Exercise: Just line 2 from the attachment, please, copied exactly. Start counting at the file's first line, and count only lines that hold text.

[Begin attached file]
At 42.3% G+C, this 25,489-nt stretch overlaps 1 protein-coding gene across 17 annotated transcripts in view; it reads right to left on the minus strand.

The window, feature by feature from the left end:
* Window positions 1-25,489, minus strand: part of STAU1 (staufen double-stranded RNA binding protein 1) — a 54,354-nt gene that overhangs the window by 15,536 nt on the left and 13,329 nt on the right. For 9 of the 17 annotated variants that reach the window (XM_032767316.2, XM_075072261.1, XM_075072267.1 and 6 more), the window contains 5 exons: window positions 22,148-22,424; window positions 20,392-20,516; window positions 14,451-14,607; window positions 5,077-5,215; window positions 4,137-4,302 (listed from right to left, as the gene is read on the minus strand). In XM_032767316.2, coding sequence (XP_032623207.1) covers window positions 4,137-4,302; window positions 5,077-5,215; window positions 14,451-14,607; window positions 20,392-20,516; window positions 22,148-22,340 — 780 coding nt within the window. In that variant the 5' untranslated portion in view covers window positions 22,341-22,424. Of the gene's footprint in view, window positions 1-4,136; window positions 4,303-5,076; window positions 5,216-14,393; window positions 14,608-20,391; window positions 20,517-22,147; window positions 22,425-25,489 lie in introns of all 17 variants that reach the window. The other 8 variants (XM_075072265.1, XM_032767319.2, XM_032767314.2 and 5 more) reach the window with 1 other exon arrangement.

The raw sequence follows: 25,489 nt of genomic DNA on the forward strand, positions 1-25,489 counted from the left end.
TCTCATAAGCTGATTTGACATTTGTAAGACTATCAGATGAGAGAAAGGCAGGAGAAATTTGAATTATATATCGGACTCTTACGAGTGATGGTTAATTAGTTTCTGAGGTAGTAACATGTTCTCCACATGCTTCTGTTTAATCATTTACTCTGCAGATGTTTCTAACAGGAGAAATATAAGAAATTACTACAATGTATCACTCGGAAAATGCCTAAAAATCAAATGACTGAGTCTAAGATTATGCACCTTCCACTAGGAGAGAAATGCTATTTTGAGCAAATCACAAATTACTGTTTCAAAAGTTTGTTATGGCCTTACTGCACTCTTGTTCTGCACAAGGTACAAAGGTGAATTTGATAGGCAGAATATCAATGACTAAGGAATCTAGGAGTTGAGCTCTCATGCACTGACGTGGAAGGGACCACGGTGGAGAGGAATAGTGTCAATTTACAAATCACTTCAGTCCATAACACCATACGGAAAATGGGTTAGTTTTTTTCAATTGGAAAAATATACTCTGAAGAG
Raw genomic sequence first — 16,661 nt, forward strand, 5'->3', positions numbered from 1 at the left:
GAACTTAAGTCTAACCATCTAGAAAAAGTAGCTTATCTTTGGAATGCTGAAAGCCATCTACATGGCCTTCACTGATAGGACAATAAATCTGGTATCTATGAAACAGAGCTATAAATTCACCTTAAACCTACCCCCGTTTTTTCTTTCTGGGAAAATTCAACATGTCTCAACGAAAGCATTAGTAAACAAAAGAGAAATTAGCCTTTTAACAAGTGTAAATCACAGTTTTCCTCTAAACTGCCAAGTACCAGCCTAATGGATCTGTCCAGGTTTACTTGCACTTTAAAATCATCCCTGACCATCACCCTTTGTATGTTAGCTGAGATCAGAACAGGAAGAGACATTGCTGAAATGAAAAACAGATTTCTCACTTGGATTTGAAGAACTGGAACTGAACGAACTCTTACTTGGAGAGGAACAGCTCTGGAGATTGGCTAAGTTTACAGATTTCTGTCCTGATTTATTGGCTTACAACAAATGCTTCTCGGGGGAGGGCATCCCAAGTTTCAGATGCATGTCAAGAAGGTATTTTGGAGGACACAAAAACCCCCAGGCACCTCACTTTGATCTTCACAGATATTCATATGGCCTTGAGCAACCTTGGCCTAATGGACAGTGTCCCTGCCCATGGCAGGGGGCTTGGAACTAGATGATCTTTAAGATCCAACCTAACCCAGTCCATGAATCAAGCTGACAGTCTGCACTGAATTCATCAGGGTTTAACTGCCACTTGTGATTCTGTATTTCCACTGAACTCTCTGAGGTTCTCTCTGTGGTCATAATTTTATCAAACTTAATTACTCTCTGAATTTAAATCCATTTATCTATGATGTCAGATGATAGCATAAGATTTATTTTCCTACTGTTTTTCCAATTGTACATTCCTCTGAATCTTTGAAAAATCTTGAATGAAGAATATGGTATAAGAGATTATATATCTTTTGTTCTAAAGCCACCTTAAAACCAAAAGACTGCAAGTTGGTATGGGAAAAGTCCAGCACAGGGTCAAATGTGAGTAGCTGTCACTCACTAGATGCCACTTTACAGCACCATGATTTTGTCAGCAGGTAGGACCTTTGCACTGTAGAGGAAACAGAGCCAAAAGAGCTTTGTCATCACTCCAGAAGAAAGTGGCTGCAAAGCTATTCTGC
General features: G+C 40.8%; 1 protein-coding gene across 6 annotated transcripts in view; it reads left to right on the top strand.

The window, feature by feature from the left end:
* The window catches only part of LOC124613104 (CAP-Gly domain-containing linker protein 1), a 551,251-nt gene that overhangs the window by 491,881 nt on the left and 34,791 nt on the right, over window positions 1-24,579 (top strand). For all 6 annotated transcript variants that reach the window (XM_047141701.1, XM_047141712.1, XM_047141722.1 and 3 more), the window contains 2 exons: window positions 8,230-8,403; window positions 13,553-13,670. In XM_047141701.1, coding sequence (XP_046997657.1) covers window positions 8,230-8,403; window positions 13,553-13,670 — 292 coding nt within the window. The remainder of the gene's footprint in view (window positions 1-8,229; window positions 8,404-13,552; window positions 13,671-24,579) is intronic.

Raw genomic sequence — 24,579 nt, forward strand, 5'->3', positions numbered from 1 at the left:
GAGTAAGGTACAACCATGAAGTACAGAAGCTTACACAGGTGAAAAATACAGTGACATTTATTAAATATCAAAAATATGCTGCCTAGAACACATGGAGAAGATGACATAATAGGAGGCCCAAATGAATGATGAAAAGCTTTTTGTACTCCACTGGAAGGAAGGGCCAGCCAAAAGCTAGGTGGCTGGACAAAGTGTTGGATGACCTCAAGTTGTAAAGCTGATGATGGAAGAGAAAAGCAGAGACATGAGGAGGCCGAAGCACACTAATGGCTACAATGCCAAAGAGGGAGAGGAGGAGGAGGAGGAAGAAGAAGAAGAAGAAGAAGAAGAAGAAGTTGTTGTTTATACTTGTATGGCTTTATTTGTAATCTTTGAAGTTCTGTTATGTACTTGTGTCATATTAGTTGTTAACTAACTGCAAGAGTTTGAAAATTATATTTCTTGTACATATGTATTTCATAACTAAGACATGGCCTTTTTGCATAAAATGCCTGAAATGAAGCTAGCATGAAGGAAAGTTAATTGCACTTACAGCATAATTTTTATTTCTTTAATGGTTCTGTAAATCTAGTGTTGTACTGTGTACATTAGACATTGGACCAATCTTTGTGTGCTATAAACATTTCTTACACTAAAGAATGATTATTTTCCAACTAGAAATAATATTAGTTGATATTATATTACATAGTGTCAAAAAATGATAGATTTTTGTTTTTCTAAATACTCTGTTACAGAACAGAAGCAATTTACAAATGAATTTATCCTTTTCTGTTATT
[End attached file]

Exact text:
The window, feature by feature from the left end: